— Twitter formally handed over the @POTUS account to Biden, a transition made more significant by Trump’s ban from the platform this month. Also on Twitter: Bernie Sanders, who once again became a meme after he arrived at the inauguration in his signature utilitarian style.
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More Vaccine Rollout Worries
California’s epidemiologist said that vaccinating those 65 and older could take until June to complete, raising new concerns about when other groups will be eligible for the vaccine and underscoring the scarcity.
That timetable would push back vaccine access for people not currently on the priority list for at least four months. But the current pace could change if the federal government speeds up shipments beyond the current rate of 300,000 to 500,000 doses each week, Dr. Erica Pan said.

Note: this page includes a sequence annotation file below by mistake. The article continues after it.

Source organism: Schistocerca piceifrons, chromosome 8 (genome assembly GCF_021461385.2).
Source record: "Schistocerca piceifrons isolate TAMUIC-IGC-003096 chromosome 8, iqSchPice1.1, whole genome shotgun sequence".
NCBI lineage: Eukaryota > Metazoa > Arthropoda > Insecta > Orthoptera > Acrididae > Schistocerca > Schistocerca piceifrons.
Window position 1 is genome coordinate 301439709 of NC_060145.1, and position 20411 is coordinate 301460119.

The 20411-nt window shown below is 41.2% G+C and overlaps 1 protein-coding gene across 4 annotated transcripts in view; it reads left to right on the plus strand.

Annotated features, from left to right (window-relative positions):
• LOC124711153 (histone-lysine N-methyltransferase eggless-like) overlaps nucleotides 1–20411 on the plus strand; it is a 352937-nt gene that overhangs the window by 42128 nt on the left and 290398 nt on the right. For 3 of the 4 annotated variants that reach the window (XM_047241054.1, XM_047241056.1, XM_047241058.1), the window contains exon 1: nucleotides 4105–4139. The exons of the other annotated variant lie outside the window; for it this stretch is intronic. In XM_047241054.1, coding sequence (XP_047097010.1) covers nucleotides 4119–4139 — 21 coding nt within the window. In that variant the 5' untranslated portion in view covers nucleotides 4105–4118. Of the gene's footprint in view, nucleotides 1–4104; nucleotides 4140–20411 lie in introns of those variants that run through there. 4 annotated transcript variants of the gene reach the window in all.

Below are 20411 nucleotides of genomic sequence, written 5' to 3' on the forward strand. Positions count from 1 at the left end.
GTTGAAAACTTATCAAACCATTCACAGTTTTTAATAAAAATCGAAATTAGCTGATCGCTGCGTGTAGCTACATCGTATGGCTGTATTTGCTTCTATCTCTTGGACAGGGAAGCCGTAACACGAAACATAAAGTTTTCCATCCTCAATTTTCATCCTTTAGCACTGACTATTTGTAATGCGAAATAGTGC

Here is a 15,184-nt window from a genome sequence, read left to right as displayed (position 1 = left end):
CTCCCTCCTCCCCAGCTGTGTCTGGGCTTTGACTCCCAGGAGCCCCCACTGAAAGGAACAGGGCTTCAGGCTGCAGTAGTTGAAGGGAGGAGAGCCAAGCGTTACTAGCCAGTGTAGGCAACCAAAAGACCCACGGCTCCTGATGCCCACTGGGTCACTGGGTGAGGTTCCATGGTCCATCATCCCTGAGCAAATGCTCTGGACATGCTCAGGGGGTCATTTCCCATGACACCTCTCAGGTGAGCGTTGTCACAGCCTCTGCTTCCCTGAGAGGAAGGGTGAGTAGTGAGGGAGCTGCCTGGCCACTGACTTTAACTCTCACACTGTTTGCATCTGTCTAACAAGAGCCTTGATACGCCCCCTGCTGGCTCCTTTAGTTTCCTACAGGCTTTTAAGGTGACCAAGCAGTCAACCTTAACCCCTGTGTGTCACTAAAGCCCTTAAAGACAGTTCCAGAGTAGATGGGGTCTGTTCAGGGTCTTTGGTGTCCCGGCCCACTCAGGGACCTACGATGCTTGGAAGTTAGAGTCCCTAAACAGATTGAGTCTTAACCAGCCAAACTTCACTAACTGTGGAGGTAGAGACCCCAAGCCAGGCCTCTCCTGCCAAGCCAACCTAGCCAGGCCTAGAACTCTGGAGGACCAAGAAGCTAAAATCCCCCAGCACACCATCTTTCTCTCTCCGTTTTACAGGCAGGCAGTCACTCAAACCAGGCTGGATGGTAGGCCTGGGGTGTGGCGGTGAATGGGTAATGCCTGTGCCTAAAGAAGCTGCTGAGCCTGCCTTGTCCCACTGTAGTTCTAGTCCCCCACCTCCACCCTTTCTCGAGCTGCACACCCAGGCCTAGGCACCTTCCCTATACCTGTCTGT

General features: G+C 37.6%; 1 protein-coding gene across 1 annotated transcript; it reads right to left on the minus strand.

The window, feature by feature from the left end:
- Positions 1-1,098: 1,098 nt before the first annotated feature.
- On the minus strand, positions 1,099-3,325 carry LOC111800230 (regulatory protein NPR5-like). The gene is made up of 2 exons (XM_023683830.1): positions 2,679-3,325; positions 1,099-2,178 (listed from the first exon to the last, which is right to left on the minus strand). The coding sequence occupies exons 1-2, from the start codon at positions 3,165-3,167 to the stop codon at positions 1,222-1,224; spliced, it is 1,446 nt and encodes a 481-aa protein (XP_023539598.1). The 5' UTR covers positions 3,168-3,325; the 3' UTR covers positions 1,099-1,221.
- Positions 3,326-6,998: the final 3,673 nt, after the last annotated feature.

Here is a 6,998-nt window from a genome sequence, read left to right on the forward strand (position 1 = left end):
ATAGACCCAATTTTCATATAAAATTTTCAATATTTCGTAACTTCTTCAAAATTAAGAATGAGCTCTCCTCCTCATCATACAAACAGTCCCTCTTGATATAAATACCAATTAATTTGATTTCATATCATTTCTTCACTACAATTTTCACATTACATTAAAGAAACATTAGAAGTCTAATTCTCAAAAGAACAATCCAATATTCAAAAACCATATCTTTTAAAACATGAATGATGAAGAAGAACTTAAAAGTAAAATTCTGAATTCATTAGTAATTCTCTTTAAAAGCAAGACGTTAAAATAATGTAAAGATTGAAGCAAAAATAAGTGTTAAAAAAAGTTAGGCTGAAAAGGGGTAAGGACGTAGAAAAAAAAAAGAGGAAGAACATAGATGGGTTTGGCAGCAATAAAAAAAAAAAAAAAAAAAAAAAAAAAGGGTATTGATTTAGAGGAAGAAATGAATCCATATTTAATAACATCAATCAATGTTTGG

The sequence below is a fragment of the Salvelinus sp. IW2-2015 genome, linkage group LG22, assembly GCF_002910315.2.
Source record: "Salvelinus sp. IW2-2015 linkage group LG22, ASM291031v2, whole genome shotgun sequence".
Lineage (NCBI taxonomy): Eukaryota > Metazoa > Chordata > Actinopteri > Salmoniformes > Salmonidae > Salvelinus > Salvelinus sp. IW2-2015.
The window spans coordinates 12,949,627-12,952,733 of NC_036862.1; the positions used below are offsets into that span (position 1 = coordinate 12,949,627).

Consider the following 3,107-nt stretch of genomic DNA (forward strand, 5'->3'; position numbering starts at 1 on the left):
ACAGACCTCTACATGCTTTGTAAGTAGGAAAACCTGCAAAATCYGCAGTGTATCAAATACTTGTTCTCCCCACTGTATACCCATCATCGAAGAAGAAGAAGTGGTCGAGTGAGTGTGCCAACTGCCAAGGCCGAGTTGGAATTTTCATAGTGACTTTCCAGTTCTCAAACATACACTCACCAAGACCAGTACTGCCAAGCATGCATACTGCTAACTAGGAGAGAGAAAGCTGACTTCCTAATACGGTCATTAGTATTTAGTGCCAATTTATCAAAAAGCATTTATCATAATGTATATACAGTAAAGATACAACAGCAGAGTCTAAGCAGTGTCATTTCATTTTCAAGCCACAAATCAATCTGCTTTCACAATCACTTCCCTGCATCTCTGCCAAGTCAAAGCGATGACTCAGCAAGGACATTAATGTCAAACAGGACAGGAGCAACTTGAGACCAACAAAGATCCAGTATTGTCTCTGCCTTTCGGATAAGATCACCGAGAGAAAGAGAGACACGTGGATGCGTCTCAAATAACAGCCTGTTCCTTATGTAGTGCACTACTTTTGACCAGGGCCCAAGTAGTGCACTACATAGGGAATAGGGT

In addition, she said the state will resume using questioned doses of the Moderna COVID-19 vaccine after an expert panel’s review of apparent allergic reactions found “no scientific basis” for continuing to withhold the doses.
Meanwhile, despite some promising signs that the worst wave of the COVID-19 pandemic may finally be receding, a top Los Angeles County health official warned that the situation remains precarious, with thousands more people becoming infected every day and an unsustainable number of patients requiring hospital treatment.
FROM THE ARCHIVES
On Jan. 20, 1980, crowds were gathering — but for sports instead of politics.
The 1980 Super Bowl was held in L.A. The Rams faced off against the Pittsburgh Steelers. And according to The Times, it was a rowdy affair. Recent rain had closed some parking and tailgating spots and “the game outside the Rose Bowl was almost as breathtaking as the one that followed inside Sunday.” According to the story, police made 115 arrests, confiscated $5,000 worth of illegal souvenirs and collected a boxful of wallets apparently discarded by pickpockets.
The Steelers won 31-19.